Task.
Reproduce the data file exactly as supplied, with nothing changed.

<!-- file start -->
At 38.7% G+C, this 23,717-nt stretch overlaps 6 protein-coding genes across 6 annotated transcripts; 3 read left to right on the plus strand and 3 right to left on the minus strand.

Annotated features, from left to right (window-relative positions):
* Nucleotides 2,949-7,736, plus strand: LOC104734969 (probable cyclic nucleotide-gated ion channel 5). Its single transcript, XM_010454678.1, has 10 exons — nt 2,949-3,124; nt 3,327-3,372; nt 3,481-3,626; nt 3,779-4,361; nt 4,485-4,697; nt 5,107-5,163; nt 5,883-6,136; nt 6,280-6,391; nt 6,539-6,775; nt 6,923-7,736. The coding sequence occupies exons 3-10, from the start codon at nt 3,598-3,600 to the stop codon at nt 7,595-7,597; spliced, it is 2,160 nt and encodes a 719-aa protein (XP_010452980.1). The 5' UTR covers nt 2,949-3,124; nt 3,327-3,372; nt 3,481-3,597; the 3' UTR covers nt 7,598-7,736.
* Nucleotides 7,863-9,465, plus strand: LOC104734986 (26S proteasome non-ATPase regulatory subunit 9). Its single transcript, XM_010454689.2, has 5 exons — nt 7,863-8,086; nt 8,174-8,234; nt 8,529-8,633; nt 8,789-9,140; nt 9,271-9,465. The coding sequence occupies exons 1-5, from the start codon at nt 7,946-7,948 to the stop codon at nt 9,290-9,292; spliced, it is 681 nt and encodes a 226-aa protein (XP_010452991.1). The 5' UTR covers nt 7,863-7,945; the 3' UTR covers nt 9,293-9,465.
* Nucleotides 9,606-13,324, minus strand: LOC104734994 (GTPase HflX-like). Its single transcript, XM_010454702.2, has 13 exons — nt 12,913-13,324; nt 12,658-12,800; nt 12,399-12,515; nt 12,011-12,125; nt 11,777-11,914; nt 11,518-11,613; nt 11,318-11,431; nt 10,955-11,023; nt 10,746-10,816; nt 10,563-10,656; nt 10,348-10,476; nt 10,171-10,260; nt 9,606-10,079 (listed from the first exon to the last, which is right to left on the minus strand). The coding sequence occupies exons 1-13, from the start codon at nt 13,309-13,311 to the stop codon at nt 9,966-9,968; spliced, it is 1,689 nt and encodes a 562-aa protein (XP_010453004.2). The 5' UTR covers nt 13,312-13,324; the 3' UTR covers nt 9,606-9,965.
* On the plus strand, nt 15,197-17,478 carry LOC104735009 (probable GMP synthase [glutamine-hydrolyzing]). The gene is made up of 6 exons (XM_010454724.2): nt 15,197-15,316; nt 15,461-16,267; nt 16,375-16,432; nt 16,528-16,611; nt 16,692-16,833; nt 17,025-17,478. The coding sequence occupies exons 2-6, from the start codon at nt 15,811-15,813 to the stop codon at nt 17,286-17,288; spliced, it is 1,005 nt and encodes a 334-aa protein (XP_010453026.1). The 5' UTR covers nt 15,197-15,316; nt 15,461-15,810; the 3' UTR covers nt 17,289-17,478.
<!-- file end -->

At 38.7% G+C, this 23,717-nt stretch overlaps 6 protein-coding genes across 6 annotated transcripts; 3 read left to right on the plus strand and 3 right to left on the minus strand.

Annotated features, from left to right (window-relative positions):
* Nucleotides 2,949-7,736, plus strand: LOC104734969 (probable cyclic nucleotide-gated ion channel 5). Its single transcript, XM_010454678.1, has 10 exons — nt 2,949-3,124; nt 3,327-3,372; nt 3,481-3,626; nt 3,779-4,361; nt 4,485-4,697; nt 5,107-5,163; nt 5,883-6,136; nt 6,280-6,391; nt 6,539-6,775; nt 6,923-7,736. The coding sequence occupies exons 3-10, from the start codon at nt 3,598-3,600 to the stop codon at nt 7,595-7,597; spliced, it is 2,160 nt and encodes a 719-aa protein (XP_010452980.1). The 5' UTR covers nt 2,949-3,124; nt 3,327-3,372; nt 3,481-3,597; the 3' UTR covers nt 7,598-7,736.
* Nucleotides 7,863-9,465, plus strand: LOC104734986 (26S proteasome non-ATPase regulatory subunit 9). Its single transcript, XM_010454689.2, has 5 exons — nt 7,863-8,086; nt 8,174-8,234; nt 8,529-8,633; nt 8,789-9,140; nt 9,271-9,465. The coding sequence occupies exons 1-5, from the start codon at nt 7,946-7,948 to the stop codon at nt 9,290-9,292; spliced, it is 681 nt and encodes a 226-aa protein (XP_010452991.1). The 5' UTR covers nt 7,863-7,945; the 3' UTR covers nt 9,293-9,465.
* Nucleotides 9,606-13,324, minus strand: LOC104734994 (GTPase HflX-like). Its single transcript, XM_010454702.2, has 13 exons — nt 12,913-13,324; nt 12,658-12,800; nt 12,399-12,515; nt 12,011-12,125; nt 11,777-11,914; nt 11,518-11,613; nt 11,318-11,431; nt 10,955-11,023; nt 10,746-10,816; nt 10,563-10,656; nt 10,348-10,476; nt 10,171-10,260; nt 9,606-10,079 (listed from the first exon to the last, which is right to left on the minus strand). The coding sequence occupies exons 1-13, from the start codon at nt 13,309-13,311 to the stop codon at nt 9,966-9,968; spliced, it is 1,689 nt and encodes a 562-aa protein (XP_010453004.2). The 5' UTR covers nt 13,312-13,324; the 3' UTR covers nt 9,606-9,965.
* On the plus strand, nt 15,197-17,478 carry LOC104735009 (probable GMP synthase [glutamine-hydrolyzing]). The gene is made up of 6 exons (XM_010454724.2): nt 15,197-15,316; nt 15,461-16,267; nt 16,375-16,432; nt 16,528-16,611; nt 16,692-16,833; nt 17,025-17,478. The coding sequence occupies exons 2-6, from the start codon at nt 15,811-15,813 to the stop codon at nt 17,286-17,288; spliced, it is 1,005 nt and encodes a 334-aa protein (XP_010453026.1). The 5' UTR covers nt 15,197-15,316; nt 15,461-15,810; the 3' UTR covers nt 17,289-17,478.